Copy and Paste
I won’t mention candidate names in this post, because they aren’t really relevant to the story, and if you read Quorum Report you know who I’m talking about anyway. But I’m referring to four players who are running at present for Texas Legislature primary nominations.
East Texas Incumbent A has a local challenger B. The incumbent’s team was doing some digging (as they should), and found out that the challenger’s website was using position statements identical (as in, word for word — there is no mistaking that they were shared between campaigns) to those of Candidate C in a Central Texas district.
And then, the website of Candidate D in South Texas also shows… the exact same set of opinions on issues. Again, word for word, down to folksy punctuation. The plagiarism is as blatant as this similar case in Boston from last March.
Now, Incumbent A is right to jump on his opponent’s gaffe. A’s angle is, “This guy can’t even come up with his own opinions on important issues now… how can you trust him in Austin?” It’s a good point to make. Still, it will probably fall deaf on the ears of most voters, because it pegs pretty low on the Scandal-O-Meter.
But where I take real umbrage is in how this all probably went down.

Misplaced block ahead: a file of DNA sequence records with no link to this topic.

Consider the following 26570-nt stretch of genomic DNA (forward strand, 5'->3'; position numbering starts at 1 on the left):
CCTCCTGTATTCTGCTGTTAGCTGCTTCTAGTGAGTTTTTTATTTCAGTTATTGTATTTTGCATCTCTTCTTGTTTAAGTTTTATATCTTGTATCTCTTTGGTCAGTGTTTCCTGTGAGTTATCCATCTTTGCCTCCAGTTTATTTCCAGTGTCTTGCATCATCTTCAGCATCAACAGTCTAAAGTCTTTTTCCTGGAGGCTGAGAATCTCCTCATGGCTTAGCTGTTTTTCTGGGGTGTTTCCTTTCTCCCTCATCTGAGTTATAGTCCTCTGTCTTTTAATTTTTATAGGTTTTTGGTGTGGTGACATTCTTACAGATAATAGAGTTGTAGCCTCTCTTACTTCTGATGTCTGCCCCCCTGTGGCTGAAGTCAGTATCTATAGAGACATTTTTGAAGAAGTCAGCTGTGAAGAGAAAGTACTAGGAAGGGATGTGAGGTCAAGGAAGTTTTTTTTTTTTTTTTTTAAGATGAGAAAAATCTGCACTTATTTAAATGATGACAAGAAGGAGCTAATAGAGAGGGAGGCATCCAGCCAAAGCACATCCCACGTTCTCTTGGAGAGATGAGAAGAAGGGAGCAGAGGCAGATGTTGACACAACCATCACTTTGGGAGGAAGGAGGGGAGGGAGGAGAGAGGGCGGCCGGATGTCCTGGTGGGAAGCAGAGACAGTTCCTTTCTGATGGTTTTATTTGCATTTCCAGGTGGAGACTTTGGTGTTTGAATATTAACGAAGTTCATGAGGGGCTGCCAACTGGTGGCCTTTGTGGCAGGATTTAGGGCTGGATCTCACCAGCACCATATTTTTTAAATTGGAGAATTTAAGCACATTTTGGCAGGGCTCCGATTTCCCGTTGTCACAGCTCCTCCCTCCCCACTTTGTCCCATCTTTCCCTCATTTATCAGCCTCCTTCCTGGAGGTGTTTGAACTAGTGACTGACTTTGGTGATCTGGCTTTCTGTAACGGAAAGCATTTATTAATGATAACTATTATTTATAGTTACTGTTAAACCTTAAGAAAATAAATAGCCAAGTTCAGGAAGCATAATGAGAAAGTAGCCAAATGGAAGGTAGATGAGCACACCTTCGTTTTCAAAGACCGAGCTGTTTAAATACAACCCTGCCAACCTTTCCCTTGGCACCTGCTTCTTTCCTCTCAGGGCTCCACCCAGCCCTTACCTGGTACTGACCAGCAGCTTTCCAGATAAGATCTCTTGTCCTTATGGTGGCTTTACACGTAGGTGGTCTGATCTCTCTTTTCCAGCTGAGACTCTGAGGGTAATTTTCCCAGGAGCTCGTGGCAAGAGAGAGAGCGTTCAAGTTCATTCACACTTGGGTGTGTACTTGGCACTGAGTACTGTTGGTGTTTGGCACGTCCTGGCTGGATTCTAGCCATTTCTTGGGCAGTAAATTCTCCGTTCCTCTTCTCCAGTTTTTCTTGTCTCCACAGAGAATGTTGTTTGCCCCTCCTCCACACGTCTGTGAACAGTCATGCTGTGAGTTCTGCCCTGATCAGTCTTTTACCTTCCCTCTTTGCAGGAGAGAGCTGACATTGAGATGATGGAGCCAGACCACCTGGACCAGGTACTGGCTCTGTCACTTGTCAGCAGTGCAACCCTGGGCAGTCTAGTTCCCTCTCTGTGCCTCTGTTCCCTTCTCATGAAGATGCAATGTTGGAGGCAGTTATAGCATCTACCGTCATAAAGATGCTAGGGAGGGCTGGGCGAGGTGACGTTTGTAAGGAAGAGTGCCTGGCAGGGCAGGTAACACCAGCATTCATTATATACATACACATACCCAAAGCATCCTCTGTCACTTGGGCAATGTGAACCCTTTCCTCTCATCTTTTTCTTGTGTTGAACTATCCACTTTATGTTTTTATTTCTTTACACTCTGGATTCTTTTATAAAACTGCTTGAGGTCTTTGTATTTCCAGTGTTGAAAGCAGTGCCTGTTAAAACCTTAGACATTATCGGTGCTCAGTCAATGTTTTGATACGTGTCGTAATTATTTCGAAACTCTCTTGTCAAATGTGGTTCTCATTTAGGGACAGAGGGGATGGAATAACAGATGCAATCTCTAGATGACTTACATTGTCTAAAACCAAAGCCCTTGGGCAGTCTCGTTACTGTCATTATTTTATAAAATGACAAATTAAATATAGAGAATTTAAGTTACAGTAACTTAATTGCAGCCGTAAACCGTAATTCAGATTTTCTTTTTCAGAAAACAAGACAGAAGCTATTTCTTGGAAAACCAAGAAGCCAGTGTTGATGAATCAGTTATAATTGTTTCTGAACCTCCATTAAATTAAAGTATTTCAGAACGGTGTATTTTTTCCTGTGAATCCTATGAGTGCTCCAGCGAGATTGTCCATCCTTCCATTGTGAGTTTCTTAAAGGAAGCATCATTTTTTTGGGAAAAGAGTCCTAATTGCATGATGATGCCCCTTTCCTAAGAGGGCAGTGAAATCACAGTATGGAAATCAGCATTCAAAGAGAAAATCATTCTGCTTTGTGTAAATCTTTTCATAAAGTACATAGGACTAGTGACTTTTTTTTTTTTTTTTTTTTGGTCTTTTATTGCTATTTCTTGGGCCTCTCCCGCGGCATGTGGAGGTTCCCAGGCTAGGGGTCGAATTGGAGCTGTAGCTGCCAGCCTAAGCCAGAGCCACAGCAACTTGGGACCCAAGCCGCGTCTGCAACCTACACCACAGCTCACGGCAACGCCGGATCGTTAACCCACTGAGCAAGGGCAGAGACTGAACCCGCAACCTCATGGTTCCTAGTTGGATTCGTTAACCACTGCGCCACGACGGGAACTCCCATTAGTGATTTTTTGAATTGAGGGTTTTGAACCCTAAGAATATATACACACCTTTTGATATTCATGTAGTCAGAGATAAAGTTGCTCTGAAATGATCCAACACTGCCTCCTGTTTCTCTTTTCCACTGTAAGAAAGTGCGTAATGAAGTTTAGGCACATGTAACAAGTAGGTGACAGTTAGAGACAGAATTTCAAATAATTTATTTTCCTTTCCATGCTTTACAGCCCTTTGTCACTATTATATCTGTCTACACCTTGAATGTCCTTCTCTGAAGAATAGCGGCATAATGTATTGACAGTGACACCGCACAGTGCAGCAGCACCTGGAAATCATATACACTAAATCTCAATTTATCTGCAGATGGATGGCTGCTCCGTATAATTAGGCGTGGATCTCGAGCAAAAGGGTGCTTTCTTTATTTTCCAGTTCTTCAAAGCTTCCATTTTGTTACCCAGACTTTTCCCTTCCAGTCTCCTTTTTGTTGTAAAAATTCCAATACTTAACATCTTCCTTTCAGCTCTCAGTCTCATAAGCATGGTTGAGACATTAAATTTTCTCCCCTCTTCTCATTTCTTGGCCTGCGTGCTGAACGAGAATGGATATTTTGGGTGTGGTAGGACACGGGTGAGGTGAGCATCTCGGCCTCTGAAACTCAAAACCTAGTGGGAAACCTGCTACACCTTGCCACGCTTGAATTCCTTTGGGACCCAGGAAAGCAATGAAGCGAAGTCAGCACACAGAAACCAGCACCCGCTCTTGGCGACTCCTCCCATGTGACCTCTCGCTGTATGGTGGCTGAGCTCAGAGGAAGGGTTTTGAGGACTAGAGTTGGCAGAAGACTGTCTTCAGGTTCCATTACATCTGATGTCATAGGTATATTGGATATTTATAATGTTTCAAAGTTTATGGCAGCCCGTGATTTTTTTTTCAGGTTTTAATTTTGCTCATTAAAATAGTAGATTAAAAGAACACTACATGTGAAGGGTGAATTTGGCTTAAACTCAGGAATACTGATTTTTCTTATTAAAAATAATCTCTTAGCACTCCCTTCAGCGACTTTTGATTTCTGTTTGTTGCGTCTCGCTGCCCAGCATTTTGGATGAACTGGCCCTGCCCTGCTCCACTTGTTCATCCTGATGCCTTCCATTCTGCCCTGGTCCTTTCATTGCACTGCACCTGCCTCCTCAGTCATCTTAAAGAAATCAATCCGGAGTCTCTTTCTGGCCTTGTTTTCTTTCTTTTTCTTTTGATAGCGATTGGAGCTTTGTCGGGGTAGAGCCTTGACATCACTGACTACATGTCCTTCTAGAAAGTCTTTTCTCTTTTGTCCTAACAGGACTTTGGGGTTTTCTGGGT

Someone tweeted the speculation that the three parroted pages were all built by the same web company — who must have used a template and then forgot to have the client update it.
While a charitable take… in my opinion, that scenario is highly unlikely. Website design is like bomb building; those who do it regularly have signatures. Just like the FBI can identify a bomb wacko by the way this or that piece of wire is twisted, an experienced web builder can look at public source code and tell you what’s what, or even identify the company who coded it. I have looked at the source code for all three of the offenders, and they feature a couple of fundamentally different approaches to web design. It’s really unlikely that the same company built the three sites.
No… what I suspect is there was one source in Austin for the text of the position statements. It either came out of the state party office, or (more likely) came from one operative who is saw in a relatively quiet mid-term cycle the opportunity to offer “consultant lite” services… which means shipping the same content off to candidates in three different markets and hoping no one sees.
That is seriously sloppy, and seriously unethical. Especially because I doubt the candidate clients were warned, “Here, we’re using some stuff word for word that another candidate is already claiming as his own opinion. It’ll be fine!”
Campaigns should be expected to come up with original statements and language, said [Paul] Watanabe, political science chairman at UMass Boston.
“It just strikes me as lazy and lame, and the explanation just is an unsatisfactory one,” Watanabe said.